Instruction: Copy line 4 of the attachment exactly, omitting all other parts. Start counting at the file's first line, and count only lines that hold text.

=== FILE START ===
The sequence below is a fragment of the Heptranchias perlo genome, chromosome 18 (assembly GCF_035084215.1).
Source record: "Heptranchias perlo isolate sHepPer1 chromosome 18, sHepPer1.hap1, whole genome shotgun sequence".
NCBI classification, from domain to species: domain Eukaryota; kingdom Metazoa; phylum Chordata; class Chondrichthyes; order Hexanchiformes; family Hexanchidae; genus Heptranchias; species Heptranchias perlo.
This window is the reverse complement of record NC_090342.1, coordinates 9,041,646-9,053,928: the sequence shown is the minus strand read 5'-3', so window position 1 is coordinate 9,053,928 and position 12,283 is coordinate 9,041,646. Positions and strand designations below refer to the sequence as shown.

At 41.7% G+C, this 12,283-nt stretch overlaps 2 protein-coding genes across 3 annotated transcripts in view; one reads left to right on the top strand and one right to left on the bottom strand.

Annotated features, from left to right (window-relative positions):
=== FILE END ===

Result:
This window is the reverse complement of record NC_090342.1, coordinates 9,041,646-9,053,928: the sequence shown is the minus strand read 5'-3', so window position 1 is coordinate 9,053,928 and position 12,283 is coordinate 9,041,646. Positions and strand designations below refer to the sequence as shown.